maternal mortality and morbidity in pregnancy Flashcards Preview

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Flashcards in maternal mortality and morbidity in pregnancy Deck (16):

what do we mean by indirect maternal mortality?

woman has an underlying pre-existing medical condition and this is exacerbated by pregnancy leading to maternal death


what are some causes of direct maternal mortality?

amniotic fluid embolism


what are some common causes of indirect maternal mortality?

underlying cardiac conditions
pre-existing psychiatric causes


what do we mean by direct maternal mortality?

maternal mortality related to obstetric complications


what are some things we need to consider with maternal resuscitation during pregnancy?

Lateral tilt to prevent aortocaval compression and supine hypotension

pregnant women have increased blood volume (CO increases) meaning that there is increased volume for resuscitation drugs

pregnant women are at increased risk of aspiration due to relaxed LOS

pregnant women have decreased functional reserve capacity but increased basal metabolic requirements and so are more inclined to become hypoxic rapidly--> hence needs adequate ventilation!

alpha and beta agonist drugs e.g. adrenaline and noradrenaline may reduce uteroplacental perfusion


why is pre-existing pulmonary hypertension bad in pregnancy?

decreased systemic vascular resistance will increase R to L shunting


what are the worst cardiac lesions to have when pregnant and their maternal mortality rates?

pulmonary hypertension- up to 50% mortality
cyanotic heart disease- up to 50% mortality
NYHA 3 and 4- 15% mortality
AS/MR- 15% mortality


what are some pre-pregnancy counselling things that we need to consider in a female with CV disease wishing to become pregnant?

• Ix: Echo, ECG, seek cardiac opinion
• Assess functional cardiac status using the NYHA 1-4
• Advise on prognosis for pregnancy
• Consider whether the lesion has genetic basis and can be inherited by offspring
• Consider anticoagulation issues
• Discuss spontaneous bacterial endocarditis prophylaxis
Optimise management of arrhythmia and cardiac failure


Describe the New York Heart Association categories?

1= Asymptomatic
2= SOB on exertion; slight limitation of activity
3= SOB on minimal exertion +/- chest pain, palpitations etc
4= SOB on rest


what is the risk of women with mitral stenosis who are pregnant and why?

risk of acute APO

MS--> long diastolic filling time
--> affected by increased HR (tachycardia)
--> hence aggravated by pain and anxiety during labour/pregnancy


what anticoagulation issues do we have with pregnant women?

women who have prosthetic valves and on warfarin need to be considered prior to pregnancy.

Warfarin is teratogenic in pregnancy so they may need to be switched to low molecular weight heparin


how might we manage a woman during labour who has a known cardiac condition?

1. Vaginal delivery better overall

2. Ensure haemodynamic stability as best as you can- e.g. IV lines for fluid resuscitation, watching fluids, feet positioned below the heart, slow onset epidural, forceps or suction to reduce maternal pushing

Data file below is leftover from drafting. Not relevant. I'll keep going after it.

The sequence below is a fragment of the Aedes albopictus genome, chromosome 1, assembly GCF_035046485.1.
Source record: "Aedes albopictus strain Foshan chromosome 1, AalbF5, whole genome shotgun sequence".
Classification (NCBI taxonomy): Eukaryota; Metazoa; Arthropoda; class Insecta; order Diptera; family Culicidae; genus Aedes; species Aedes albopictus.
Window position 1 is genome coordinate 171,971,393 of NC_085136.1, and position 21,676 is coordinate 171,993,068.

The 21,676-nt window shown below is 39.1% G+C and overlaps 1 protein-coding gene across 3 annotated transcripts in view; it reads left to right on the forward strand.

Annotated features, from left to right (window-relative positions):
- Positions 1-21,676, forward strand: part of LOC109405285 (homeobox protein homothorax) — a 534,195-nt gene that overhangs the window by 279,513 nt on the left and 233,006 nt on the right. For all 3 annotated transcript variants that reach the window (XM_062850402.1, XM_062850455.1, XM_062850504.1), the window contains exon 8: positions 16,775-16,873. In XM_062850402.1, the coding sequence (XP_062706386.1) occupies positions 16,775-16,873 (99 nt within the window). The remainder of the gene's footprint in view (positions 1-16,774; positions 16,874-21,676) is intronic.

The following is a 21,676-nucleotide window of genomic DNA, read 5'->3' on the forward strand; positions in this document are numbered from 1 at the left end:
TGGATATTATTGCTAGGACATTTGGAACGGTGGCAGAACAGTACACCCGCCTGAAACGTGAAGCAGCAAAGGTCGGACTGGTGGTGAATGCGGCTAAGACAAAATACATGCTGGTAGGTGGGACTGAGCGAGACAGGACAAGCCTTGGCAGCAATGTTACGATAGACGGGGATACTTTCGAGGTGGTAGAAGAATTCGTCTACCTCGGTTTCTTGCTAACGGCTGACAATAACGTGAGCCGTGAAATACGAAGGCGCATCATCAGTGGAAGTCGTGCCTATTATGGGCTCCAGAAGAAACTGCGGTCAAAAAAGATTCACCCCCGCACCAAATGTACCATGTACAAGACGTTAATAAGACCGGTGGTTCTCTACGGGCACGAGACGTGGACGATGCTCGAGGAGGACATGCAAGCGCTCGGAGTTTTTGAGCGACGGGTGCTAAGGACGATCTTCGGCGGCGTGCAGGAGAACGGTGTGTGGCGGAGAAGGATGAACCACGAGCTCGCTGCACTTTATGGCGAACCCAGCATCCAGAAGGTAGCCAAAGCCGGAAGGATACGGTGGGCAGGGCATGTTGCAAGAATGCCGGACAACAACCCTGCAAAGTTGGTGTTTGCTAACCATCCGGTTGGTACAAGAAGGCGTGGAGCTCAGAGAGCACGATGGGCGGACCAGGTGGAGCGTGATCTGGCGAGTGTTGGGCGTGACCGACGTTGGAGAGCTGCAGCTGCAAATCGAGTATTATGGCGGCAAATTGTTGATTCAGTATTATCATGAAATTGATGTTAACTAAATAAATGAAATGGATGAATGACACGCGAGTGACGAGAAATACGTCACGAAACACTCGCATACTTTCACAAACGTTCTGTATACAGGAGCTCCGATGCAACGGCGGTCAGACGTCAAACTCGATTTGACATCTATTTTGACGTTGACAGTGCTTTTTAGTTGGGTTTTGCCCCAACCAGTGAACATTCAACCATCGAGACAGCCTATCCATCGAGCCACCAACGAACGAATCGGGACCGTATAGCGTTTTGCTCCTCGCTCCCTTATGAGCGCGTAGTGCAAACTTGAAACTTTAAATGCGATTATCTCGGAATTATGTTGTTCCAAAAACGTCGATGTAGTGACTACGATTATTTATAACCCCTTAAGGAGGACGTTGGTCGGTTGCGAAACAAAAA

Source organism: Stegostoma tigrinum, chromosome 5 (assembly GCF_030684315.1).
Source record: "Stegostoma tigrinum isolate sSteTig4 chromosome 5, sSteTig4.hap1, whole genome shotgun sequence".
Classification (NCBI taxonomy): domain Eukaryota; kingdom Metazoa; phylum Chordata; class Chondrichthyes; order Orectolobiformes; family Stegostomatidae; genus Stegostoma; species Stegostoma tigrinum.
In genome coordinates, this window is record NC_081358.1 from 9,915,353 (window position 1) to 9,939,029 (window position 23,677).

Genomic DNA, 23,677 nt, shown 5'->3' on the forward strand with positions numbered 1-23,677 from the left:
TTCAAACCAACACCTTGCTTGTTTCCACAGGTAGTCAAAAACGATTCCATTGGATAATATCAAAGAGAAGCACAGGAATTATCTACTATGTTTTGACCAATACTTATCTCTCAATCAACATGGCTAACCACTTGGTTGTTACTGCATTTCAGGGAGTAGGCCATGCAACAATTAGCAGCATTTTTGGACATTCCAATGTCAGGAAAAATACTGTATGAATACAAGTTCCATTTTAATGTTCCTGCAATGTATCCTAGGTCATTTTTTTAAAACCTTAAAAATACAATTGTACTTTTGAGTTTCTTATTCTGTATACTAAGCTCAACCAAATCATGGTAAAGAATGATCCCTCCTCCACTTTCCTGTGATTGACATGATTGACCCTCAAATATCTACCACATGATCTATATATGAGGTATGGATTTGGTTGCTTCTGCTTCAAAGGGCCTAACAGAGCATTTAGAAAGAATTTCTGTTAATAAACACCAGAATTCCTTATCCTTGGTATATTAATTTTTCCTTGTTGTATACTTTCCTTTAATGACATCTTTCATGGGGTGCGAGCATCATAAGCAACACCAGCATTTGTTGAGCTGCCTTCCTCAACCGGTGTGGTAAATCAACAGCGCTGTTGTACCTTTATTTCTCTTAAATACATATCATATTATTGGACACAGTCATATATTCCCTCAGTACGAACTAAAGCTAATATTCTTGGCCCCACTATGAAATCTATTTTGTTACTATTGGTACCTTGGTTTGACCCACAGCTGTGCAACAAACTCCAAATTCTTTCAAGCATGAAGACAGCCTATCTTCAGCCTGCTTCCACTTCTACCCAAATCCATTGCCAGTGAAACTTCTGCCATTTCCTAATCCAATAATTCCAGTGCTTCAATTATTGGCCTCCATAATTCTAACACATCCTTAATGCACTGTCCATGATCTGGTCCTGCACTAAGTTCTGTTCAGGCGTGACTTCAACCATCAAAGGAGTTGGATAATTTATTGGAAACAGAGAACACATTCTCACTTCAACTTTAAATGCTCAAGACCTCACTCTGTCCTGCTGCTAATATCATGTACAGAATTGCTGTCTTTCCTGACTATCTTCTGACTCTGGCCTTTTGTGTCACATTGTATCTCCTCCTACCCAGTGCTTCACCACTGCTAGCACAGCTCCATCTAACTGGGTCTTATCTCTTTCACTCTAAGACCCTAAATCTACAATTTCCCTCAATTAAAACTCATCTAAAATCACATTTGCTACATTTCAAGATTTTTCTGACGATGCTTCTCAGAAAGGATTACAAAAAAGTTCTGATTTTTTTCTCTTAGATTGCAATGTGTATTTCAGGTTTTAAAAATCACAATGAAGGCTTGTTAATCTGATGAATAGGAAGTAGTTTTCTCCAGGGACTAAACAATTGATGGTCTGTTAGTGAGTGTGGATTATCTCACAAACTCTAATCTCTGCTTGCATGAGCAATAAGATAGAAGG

3. Continuous maternal and fetal monitoring

4. Antibiotics for SBE prophylaxis

5. Syntocicin for third stage of labour to augment contractions


what are some post labour practice points we need to consider in a woman who has a known cardiac condition?

Monitor closely for APO
Slow oxytocin infusion to prevent postpartum haemorrhage
Early ambulation


what are the two most common causes of maternal mortality worldwide?

perinatal infection and haemorrhage


a woman at 8 weeks gestation is diagnosed with a PE. what is your ongoing management and initial ix for PE?

CTPA for PE diagnosis

1. Perform a thrombophilia screen
2. Commence her on enoxaparin throughout pregnancy and counsel her on the risk of APH and other bleeding
3. Manage as high risk pregnancy under tertiary hospital model of care. Frequent antenatal reviews and fortnightly u/s growth scans to assess fetal growth.
4. Aim for planned induction at 38-39 weeks.
5. At labour withhold LMWH prior to induction and throughout labour. TED stockings, encourage mobilisation. Continuous CTG monitoring throughout labour.
6. Anticipate PPH and active 3rd stage management.
7. Recommence anticoagulation 12 hrs postpartum and refer for ongoing haematological follow up.

May commence warfarin instead during the postpartum period/breastfeeding period if indicated


a lady has a history of significant PPH in previous pregnancies. How might we manage her during her current pregnancy?

1. Anticipate PPH
2. Ensure adequate staff present—anaesthetist, obstetrician, midwives

3. Preparation: establish IV access (2 large bore cannulae), give maintenance fluids, test blood group and cross-match blood
4. Give syntometrine IM injection with delivery of anterior shoulder

5. Get equipment ready for PPH management: PPH trolley, oxygen masks, IDC, IV fluids, misoprostol, oxytocic

6. Perform active management of 3rd stage of labour:
-Administer prophylactic oxytocic (syntocinon/ergometrine/syntometrine)—syntometrine IM injection
-Cord Mx: clamp cord early, perform controlled cord traction
-Stimulate uterine contraction—massage (rub up) fundus
-Empty bladder

7. Ensure complete removal of placenta and membranes

8. Document blood loss and observe for continued bleeding—if >500 ml with vaginal birth (or >1000mL with caesarean birth)- manage as primary PPH